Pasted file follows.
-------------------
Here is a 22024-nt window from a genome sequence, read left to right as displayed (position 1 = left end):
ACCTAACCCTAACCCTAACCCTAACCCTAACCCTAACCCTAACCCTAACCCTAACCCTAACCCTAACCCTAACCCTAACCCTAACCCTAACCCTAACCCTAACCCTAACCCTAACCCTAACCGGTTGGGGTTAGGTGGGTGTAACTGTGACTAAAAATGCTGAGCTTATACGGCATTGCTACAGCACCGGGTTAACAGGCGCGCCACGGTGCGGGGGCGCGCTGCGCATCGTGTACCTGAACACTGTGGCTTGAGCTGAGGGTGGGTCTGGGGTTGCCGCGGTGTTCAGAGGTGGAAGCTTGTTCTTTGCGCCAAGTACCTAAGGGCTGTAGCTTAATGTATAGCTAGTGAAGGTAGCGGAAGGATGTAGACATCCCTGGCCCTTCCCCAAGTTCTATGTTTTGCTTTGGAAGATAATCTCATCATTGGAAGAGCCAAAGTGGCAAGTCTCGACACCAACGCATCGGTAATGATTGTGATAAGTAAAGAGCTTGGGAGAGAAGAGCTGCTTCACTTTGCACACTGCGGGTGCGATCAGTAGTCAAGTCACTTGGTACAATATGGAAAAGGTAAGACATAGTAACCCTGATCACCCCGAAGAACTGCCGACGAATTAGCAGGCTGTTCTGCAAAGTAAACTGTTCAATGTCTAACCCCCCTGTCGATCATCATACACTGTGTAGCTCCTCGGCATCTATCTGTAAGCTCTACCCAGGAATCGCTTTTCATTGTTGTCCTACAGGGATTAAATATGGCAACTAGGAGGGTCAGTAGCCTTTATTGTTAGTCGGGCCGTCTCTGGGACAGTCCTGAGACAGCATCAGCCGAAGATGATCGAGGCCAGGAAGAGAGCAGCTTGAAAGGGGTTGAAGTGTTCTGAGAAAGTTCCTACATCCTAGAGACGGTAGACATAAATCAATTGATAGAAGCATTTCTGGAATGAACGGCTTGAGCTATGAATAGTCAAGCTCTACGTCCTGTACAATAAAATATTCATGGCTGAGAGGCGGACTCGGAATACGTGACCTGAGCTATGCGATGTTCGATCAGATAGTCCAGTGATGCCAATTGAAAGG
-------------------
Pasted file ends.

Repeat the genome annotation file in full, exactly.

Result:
Here is a 22024-nt window from a genome sequence, read left to right as displayed (position 1 = left end):
ACCTAACCCTAACCCTAACCCTAACCCTAACCCTAACCCTAACCCTAACCCTAACCCTAACCCTAACCCTAACCCTAACCCTAACCCTAACCCTAACCCTAACCCTAACCCTAACCCTAACCGGTTGGGGTTAGGTGGGTGTAACTGTGACTAAAAATGCTGAGCTTATACGGCATTGCTACAGCACCGGGTTAACAGGCGCGCCACGGTGCGGGGGCGCGCTGCGCATCGTGTACCTGAACACTGTGGCTTGAGCTGAGGGTGGGTCTGGGGTTGCCGCGGTGTTCAGAGGTGGAAGCTTGTTCTTTGCGCCAAGTACCTAAGGGCTGTAGCTTAATGTATAGCTAGTGAAGGTAGCGGAAGGATGTAGACATCCCTGGCCCTTCCCCAAGTTCTATGTTTTGCTTTGGAAGATAATCTCATCATTGGAAGAGCCAAAGTGGCAAGTCTCGACACCAACGCATCGGTAATGATTGTGATAAGTAAAGAGCTTGGGAGAGAAGAGCTGCTTCACTTTGCACACTGCGGGTGCGATCAGTAGTCAAGTCACTTGGTACAATATGGAAAAGGTAAGACATAGTAACCCTGATCACCCCGAAGAACTGCCGACGAATTAGCAGGCTGTTCTGCAAAGTAAACTGTTCAATGTCTAACCCCCCTGTCGATCATCATACACTGTGTAGCTCCTCGGCATCTATCTGTAAGCTCTACCCAGGAATCGCTTTTCATTGTTGTCCTACAGGGATTAAATATGGCAACTAGGAGGGTCAGTAGCCTTTATTGTTAGTCGGGCCGTCTCTGGGACAGTCCTGAGACAGCATCAGCCGAAGATGATCGAGGCCAGGAAGAGAGCAGCTTGAAAGGGGTTGAAGTGTTCTGAGAAAGTTCCTACATCCTAGAGACGGTAGACATAAATCAATTGATAGAAGCATTTCTGGAATGAACGGCTTGAGCTATGAATAGTCAAGCTCTACGTCCTGTACAATAAAATATTCATGGCTGAGAGGCGGACTCGGAATACGTGACCTGAGCTATGCGATGTTCGATCAGATAGTCCAGTGATGCCAATTGAAAGG